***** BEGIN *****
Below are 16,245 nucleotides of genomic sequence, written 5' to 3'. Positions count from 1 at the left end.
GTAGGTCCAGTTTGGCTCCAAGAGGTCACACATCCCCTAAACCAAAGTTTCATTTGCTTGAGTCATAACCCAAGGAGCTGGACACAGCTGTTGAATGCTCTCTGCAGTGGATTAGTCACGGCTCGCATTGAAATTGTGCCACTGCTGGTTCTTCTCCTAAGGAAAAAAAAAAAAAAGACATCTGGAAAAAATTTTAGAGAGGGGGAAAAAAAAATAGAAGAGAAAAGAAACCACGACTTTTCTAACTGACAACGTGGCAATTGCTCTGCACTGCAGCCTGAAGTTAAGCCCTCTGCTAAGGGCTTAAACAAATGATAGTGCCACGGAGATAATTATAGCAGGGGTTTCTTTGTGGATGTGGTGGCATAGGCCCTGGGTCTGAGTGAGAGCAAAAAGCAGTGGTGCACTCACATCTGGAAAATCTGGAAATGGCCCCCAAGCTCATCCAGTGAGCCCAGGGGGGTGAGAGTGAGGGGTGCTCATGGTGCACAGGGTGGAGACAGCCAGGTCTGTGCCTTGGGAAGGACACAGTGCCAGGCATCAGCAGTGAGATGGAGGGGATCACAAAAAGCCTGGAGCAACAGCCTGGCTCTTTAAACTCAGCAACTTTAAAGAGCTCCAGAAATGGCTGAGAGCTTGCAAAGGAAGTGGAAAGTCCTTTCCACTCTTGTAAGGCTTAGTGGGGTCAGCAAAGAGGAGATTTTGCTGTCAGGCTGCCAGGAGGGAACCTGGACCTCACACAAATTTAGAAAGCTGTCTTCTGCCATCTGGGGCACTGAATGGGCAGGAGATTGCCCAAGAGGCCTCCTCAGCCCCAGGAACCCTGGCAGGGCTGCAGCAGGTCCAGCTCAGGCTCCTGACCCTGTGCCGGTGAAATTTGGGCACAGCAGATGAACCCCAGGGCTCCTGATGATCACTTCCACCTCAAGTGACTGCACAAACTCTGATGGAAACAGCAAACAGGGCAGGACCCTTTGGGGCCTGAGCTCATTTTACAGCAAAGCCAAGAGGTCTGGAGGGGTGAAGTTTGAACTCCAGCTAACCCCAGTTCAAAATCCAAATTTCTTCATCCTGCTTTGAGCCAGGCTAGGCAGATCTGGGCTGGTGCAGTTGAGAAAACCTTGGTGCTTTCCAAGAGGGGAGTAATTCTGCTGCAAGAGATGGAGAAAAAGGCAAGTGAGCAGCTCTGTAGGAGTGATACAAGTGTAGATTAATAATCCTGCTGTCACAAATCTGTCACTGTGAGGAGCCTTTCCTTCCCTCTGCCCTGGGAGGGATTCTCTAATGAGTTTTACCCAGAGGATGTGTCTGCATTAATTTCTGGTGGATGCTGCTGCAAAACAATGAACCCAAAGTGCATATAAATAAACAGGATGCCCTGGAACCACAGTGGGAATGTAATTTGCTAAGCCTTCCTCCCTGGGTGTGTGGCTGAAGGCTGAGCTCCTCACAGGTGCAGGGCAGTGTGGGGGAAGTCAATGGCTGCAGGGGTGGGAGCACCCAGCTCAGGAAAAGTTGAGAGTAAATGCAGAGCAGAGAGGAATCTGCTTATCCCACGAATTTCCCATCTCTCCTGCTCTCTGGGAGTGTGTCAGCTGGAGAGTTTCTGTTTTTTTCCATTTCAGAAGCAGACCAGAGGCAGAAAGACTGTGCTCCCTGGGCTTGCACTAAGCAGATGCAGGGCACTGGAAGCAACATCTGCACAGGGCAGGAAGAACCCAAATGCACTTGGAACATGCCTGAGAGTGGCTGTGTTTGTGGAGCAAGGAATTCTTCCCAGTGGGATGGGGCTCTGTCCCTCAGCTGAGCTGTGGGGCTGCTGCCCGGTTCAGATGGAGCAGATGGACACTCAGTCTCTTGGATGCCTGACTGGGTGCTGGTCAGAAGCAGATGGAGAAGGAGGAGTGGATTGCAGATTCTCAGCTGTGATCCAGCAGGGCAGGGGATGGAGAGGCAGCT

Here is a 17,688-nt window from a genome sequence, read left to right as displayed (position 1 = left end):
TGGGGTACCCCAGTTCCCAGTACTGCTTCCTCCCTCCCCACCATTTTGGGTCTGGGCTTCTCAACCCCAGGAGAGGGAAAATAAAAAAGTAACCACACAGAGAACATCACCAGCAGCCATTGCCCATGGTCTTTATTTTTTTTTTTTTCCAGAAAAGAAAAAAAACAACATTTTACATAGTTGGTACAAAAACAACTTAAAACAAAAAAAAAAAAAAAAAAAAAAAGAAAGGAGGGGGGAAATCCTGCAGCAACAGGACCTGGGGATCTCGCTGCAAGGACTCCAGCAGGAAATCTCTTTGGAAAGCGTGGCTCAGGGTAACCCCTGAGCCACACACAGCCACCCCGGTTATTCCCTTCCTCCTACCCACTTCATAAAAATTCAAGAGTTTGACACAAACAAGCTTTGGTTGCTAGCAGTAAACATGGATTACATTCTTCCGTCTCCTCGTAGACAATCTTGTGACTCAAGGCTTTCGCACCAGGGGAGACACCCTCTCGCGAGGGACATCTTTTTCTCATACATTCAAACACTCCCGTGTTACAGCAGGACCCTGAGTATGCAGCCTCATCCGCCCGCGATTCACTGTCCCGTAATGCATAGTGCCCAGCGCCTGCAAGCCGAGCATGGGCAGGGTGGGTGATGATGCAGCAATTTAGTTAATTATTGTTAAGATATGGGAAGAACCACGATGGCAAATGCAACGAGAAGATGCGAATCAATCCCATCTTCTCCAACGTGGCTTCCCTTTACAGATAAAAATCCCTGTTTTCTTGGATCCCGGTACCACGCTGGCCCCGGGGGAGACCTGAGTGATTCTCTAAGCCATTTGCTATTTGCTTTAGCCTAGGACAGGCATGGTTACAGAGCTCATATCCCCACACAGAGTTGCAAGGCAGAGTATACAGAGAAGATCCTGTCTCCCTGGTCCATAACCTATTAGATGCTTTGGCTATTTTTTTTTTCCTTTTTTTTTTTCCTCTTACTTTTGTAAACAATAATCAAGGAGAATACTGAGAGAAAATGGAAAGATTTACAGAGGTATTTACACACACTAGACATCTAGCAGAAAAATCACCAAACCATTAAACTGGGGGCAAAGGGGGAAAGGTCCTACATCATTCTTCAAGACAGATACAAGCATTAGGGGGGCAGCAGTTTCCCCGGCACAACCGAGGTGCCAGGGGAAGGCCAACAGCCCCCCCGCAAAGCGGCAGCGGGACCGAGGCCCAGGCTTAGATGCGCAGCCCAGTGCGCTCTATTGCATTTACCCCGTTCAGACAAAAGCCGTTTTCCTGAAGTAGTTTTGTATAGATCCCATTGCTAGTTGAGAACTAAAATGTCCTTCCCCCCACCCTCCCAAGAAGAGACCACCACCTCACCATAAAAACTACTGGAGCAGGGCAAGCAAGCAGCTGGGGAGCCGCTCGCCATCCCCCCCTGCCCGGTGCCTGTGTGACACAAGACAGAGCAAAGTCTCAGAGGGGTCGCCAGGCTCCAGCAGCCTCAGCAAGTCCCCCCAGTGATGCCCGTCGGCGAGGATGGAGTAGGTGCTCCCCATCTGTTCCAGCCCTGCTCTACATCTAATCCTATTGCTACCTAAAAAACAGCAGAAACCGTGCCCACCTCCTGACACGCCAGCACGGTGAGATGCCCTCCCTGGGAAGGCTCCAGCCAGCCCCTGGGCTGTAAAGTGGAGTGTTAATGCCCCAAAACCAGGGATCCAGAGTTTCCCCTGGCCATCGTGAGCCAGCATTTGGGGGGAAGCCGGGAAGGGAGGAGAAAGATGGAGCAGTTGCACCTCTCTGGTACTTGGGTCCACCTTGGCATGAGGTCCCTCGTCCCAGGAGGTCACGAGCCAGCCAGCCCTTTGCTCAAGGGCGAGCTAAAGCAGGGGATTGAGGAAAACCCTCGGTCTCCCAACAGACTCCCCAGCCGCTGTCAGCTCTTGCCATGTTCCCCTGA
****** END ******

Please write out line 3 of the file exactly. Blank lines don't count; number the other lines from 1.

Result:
Here is a 17,688-nt window from a genome sequence, read left to right as displayed (position 1 = left end):